"SPLATTER VISION"Schoemaker, the consultant on decision-making strategies, says executives must fight the tendency to assume they fully grasp future risks and opportunities. "Ask people not just what they know but what they don't know, what they're not so sure about," he advises. Also, cultivate the ability to pick up the faint stirrings of change, even without knowing quite where to look for them. Look everywhere at once, advises Schoemaker, by using what the FBI calls "splatter vision"—a deliberately undirected concentration that allows the prepared mind to detect subtle irregularities like a hand in a crowd moving toward a gun. Says Schoemaker: "The future manifests itself at the edges. The hardest thing to do in scenario planning is to get the periphery into the picture."
The optimistic scenario is that the recession is correcting the excesses of the euphoric bubble years, when the global economy was on an unsustainable path. Americans were overspending on big houses and cars, and the nation was paying for an unaffordable lifestyle by issuing IOUs to trading partners such as the Chinese. That had to change—and now it has.
Leave it to an adman to put a nice gloss on the idea: "I think we're ushering in a new era of doing better with less," says Roy M. Spence Jr., chairman and CEO of Austin (Tex.) advertising agency GSD&M Idea City.
Shortly before he died on June 5 at age 90, economic consultant Peter L. Bernstein wrote an article for the July/August issue of Harvard Business Review in which he argued that getting whacked on the nose was good capitalism. People are no longer taking crazy, overleveraged risks, so they're less vulnerable to blowing up again, Bernstein said. "For these reasons," he wrote, "instability leads inevitably to stability."
Optimists see the recession as a forest fire that clears out dead brush, making room for new growth. "I think crisis plays a wonderful role in capitalism. It's exactly what allows you to grow faster over time relative to other economic systems that don't allow the dips," says James W. Paulsen, chief investment strategist for Wells Capital Management in San Francisco. When the crisis struck last year, he says, "we totally paralyzed our healthy homes and households into inactivity. If they're still in O.K. shape, then this thing could turn around quicker and start growing better than people imagine."
Even the drying up of capital for new enterprises in this recession, while generally negative, has a positive aspect. It forces entrepreneurs to be more efficient and lets them keep more of their companies' equity, says John Dietz, co-founder of startup Adometry, which measures the effectiveness of Internet advertising. Bravely, he and co-founder Robert Perrier announced last September, at the height of the financial crisis, that they were leaving well-paid jobs at Walt Disney Internet Group (DIS) to launch Adometry. As stocks plunged 25% in the following weeks, says Dietz, "There were times when we thought about saying, 'You know, we were just kidding about leaving.' " Instead, they stuck it out. Now Adometry is just about ready for prime time.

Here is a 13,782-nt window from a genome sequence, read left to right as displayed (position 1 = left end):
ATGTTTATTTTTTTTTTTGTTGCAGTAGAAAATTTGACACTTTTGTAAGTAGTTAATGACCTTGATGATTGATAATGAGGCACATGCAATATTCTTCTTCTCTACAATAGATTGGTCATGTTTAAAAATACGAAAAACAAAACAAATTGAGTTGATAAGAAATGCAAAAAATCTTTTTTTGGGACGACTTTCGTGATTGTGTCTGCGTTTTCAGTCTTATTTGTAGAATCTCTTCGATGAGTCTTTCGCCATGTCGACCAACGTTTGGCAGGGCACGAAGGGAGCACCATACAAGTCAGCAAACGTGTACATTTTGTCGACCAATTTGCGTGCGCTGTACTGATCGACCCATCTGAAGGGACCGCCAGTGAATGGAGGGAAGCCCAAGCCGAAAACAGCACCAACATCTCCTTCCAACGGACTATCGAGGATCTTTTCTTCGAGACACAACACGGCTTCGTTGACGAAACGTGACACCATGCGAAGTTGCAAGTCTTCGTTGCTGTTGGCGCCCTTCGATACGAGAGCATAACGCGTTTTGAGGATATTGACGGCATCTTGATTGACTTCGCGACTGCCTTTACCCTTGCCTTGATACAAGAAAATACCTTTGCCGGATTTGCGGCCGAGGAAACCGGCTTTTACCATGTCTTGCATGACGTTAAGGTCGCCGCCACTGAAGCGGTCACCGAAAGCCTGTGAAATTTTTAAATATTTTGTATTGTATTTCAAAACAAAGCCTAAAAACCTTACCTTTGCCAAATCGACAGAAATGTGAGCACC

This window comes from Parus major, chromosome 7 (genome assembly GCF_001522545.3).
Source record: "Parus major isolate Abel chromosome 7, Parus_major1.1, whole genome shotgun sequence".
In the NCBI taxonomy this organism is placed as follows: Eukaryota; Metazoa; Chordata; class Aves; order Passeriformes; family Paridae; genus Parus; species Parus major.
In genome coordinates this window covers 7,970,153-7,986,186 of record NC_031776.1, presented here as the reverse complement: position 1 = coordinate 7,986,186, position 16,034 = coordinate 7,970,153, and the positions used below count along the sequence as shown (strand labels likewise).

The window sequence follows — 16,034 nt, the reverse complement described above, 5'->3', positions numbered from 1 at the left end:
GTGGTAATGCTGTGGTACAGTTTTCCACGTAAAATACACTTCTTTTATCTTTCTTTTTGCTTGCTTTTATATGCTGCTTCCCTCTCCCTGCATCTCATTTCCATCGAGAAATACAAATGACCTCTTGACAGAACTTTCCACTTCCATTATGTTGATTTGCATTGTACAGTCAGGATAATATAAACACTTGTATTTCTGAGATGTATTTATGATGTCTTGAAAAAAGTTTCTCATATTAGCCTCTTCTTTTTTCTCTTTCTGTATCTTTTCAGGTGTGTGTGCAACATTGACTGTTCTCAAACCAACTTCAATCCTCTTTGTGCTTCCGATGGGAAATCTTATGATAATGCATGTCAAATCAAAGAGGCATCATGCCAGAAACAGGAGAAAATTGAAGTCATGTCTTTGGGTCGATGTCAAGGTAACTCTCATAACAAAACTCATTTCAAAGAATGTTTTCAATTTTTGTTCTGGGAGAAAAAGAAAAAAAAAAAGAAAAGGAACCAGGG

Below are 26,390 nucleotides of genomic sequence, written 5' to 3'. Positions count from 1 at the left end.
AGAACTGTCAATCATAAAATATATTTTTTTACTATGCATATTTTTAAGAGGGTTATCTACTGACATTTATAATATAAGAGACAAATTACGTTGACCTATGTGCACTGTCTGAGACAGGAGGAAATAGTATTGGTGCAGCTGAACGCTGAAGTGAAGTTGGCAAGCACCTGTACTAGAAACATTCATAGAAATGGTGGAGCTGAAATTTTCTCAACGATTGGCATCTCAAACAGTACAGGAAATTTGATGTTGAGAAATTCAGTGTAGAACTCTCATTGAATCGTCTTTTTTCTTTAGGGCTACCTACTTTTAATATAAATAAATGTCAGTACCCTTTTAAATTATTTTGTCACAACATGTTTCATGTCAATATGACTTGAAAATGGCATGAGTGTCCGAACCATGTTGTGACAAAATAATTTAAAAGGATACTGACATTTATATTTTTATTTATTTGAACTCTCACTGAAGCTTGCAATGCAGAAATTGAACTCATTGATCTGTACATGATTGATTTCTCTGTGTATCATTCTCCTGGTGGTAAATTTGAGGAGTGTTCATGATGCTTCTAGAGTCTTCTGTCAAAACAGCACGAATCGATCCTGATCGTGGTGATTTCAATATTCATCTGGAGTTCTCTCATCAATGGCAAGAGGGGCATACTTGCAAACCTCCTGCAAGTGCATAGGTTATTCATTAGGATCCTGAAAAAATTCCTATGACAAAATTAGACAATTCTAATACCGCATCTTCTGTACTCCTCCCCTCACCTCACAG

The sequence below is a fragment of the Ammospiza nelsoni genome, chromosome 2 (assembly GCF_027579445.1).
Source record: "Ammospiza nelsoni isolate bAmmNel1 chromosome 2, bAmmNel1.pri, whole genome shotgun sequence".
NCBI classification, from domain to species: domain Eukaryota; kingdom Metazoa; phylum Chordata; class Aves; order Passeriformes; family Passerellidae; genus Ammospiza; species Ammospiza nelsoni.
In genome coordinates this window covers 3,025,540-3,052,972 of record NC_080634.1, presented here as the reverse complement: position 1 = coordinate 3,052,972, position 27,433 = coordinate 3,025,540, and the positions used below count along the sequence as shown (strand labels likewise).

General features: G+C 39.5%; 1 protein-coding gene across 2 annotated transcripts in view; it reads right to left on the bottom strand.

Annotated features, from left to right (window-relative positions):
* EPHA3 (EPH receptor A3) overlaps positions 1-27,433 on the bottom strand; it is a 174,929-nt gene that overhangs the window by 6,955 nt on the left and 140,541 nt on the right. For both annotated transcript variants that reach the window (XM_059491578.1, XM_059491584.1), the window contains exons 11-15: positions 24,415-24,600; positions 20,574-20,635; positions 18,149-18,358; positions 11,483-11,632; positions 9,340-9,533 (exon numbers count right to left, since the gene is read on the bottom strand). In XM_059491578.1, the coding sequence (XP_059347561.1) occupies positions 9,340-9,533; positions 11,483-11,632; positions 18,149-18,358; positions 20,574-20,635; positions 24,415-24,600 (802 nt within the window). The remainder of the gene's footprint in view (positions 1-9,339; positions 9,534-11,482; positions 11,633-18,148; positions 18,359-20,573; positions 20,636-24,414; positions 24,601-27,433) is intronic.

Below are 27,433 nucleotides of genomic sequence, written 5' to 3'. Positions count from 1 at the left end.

Adometry illustrates the ongoing benefits of technological progress. Dietz and Perrier found they were able to develop their data-intensive ad monitoring technology cheaply by harnessing the power of something from Amazon.com (AMZN) called the Amazon Elastic Compute Cloud—essentially, high-powered computing available as a service on the Web rather than as a bunch of expensive boxes. Says Dietz: "A lot of the stuff we're doing now would have been impossible even five years ago."
OUTBREAK OF NEW VENTURESRecessions can be fertile times for invention. "Bad news is good news to the prepared," says Hilary U. Eledu, a divisional head of the Nigerian investment bank BGL. Unemployed people like Mary Pruitt suddenly have time on their hands. Resources such as office space and lab time can be had more cheaply. And shaken-up companies are looking for better ways to solve their problems. Indeed, history is replete with companies and products that were invented or launched in bad times, from Tide detergent to the Xerox machine to Microsoft. Here's an impressive stat: From February 2007 through February 2009, despite the recession and bankruptcies, California witnessed an 11% increase in the number of corporations, limited partnerships, and limited liability companies registered in the state.
When Bill Gates dropped out of Harvard at age 19 to co-found Microsoft (MSFT) with Paul Allen, the nation was still mired in the recession of 1973-75. "It didn't even cross our minds that was relevant to whether we should be doing what we were doing," recalls Gates. "We thought what we were doing was a miracle."